Carpenter landed her first reporting job at age 15 with the Mercedes Enterprise. One of her early assignments was a press conference with the first lady, Eleanor Roosevelt. Carpenter eventually interviewed seven U.S. presidents.

At age 16 she enrolled at Texas A&I University, where she graduated magna cum laude with a degree in music.  After marrying following the end of World War II, Carpenter taught for several years, eventually moving to Pecos. When her husband died at an early age, Carpenter quickly became a familiar sight around West Texas as she trooped around with one or all three of her children in tow.

Eventually she made her way to the Big Spring Herald, where her column “Riding Fence” was popular among locals. In 1979 she left Big Spring for Atlanta to run the news service for the Presbyterian Church in the United States, staying on in 1983 following reunion between the northern and southern churches. In all she led the newsroom operation for 16 General Assemblies and worked on the reporting staff for the World Alliance of Reformed Churches General Council in Ottawa, Canada; the World Council of Churches Assemblies in Vancouver (1984) and Canberra, Australia (1991); and the Caribbean and North American Area Council of WARC, meeting in Havana, Cuba.

The late George Cornell of the Associated Press, the dean of American religion writers, called Carpenter “the best of the religion hacks.”

She won more than 150 writing awards, including the 2007-08 David Steele Distinguished Writing Award bestowed by the Presbyterian Writers Guild.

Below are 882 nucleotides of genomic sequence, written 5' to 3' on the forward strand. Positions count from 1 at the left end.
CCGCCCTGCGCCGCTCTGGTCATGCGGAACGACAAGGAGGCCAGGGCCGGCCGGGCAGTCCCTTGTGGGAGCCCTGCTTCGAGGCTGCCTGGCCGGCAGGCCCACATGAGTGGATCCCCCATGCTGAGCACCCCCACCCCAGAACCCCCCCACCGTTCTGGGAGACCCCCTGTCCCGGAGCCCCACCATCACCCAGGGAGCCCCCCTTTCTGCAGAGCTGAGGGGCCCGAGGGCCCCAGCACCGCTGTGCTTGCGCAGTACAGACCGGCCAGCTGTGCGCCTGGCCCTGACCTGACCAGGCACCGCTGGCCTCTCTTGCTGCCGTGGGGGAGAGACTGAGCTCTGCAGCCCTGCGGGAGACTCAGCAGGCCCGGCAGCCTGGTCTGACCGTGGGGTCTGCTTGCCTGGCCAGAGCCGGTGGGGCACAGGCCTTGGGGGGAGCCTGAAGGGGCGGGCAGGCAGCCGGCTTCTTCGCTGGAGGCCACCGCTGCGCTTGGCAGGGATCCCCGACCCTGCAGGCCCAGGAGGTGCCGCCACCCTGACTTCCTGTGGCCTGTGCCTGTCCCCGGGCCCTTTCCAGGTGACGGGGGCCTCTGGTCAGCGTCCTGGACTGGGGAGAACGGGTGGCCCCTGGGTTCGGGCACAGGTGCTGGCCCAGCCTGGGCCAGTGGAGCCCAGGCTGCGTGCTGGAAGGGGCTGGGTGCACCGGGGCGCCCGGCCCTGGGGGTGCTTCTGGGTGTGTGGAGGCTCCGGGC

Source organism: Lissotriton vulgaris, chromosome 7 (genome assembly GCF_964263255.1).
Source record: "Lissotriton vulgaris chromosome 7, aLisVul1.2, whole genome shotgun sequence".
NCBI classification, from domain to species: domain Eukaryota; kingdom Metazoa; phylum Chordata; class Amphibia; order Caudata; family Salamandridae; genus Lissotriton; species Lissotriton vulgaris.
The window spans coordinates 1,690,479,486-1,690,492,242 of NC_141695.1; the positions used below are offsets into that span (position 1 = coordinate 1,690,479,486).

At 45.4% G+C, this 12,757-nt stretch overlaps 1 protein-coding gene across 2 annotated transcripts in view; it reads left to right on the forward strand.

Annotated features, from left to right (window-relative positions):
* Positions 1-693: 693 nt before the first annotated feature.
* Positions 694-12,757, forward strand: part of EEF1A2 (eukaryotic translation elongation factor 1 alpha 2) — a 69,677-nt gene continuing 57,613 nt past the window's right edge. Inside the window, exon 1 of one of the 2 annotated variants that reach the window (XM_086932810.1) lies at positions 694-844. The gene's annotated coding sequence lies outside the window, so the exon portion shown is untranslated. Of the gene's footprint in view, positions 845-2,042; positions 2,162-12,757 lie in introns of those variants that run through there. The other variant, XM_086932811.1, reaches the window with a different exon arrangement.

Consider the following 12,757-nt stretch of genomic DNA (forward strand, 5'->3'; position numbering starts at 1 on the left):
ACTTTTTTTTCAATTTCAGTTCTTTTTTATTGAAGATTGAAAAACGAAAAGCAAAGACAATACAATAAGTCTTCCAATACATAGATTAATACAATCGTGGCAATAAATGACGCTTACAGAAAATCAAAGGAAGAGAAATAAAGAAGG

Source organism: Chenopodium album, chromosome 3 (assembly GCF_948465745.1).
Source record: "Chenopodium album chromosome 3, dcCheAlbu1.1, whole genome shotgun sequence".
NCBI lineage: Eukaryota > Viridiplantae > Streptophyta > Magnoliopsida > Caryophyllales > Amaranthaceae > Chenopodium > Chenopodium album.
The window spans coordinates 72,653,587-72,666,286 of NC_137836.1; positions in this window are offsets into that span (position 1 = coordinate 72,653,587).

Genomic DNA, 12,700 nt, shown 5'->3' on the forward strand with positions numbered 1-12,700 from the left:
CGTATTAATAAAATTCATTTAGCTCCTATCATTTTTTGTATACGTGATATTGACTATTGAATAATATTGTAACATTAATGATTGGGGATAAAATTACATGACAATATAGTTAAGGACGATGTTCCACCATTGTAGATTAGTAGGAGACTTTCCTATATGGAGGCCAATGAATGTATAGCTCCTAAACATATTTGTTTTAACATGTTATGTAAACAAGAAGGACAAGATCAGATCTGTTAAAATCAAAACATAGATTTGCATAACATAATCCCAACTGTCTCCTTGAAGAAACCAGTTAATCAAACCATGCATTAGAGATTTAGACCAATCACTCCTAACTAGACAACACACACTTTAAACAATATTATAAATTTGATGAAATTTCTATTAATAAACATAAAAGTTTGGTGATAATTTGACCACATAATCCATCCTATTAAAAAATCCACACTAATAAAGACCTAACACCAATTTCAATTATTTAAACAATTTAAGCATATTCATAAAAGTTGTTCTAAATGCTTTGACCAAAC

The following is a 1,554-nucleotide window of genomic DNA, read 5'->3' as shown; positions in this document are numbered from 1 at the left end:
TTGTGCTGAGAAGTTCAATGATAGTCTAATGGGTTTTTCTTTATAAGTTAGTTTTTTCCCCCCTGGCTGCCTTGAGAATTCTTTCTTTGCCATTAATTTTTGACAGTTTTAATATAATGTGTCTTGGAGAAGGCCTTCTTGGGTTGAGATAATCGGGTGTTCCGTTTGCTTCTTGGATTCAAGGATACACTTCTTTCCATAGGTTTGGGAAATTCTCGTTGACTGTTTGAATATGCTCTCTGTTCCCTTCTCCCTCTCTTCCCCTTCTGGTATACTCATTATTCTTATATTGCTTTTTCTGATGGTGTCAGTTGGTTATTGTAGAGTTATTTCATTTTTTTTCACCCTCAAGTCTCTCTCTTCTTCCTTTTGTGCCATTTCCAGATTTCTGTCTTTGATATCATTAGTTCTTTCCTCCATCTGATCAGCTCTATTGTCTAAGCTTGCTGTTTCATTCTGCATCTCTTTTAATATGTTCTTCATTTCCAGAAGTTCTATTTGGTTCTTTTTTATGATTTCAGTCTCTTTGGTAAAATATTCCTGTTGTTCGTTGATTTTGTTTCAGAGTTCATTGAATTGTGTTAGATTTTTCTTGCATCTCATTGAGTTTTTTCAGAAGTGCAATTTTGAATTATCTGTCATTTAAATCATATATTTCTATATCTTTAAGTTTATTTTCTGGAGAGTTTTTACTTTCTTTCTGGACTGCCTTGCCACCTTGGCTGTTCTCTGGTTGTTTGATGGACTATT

Over the course of her work in denominational offices, which included several years doing global mission interpretation, she visited nearly 600 mission stations in 130 countries. The Rev. José Luis Casal, former director of Presbyterian World Mission, said via Facebook he has fond memories of the years when he was presbytery executive at Tres Rios Presbytery, where she was “a supporter, good friend and a real example,” even later in life.

Marj Carpenter of Big Spring, Texas, celebrates her 92nd birthday. (Contributed photo)

“During the last 10 years she used a walker and never missed a presbytery meeting,” Casal said. “Even with a walker, she came with the presbytery to Costa Rica on a mission trip. We were painting a couple of churches and she was the ‘storyteller,’ sharing stories about mission while we were working. Unforgettable! To God be the glory for her life!”

Carpenter’s two books on Presbyterian mission, “To the Ends of the Earth: Mission Stories from Around the World” and “And A Little Bit Farther,” were top sellers for the Presbyterian Publishing Corporation. She also authored a long-running humor column for the Presbyterian Outlook.

In 1995, months after her “retirement,” she was elected moderator of the 207th General Assembly on the first ballot. “As many of you already know, I am painfully, sinfully proud of being a Presbyterian,” she told commissioners in her acceptance speech. “I am proud of being part of this wonderful, diverse, intelligent, educated, concerned and loving Christian family that we call Presbyterian.”

She is survived by two children, JimBob and Carolyn.